The most compelling situation from my perspective is to build tokenized assets, and the related infrastructure necessary to create markets, on top of the Bitcoin network. This would allow teams to benefit from the most secure blockchain, while also incorporating the functionality of other networks. (Check out Liquid and Ravencoin for early examples). Remember, it is quite easy for experienced developers to essentially “copy and paste” functionality from one network to another in open source software.
Time will tell which blockchain ends up as the default for this new use case though. While we wait, I’m also paying attention to the difference between the current form of tokenized securities (digital token backed by traditional stock shares) and “digitally-native tokenized securities.” The latter is not well-understood, but has the greatest potential in my opinion.
A digitally-native tokenized security is a digital token that is the actual share of equity in a company from the day of incorporation. This removes the need for a traditional equity share to back the token, while also increasing the programmability of the equity. In a world where these digitally-native equity tokens become popular, companies would be able to more efficiently manage their cap tables, create new categories of value for investors (ex: claim on cash flow that is automatically dispersed onchain), and access global capital markets much earlier than normal.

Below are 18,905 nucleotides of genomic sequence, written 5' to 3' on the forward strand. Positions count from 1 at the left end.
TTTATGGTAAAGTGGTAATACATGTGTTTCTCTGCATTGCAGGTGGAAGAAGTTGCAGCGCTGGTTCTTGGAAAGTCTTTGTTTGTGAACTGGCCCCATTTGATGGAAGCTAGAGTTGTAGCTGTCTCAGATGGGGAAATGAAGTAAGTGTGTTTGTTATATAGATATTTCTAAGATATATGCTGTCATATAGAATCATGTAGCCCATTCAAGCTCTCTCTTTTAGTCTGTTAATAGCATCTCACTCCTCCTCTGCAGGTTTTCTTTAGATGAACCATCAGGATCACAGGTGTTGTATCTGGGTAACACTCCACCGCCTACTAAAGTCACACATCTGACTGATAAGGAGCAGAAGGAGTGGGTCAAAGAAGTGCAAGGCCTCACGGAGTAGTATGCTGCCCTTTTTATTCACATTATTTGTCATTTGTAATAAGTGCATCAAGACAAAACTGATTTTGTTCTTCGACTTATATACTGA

No one knows exactly what the future holds, but there are many teams working hard to create the future they envision. This competition among teams, networks, and jurisdictions is healthy — it should lead to a faster pace of innovation.
The disruption of money is the dominant use case for blockchain technology, but the disruption of stocks, bonds, and commodities is not far behind.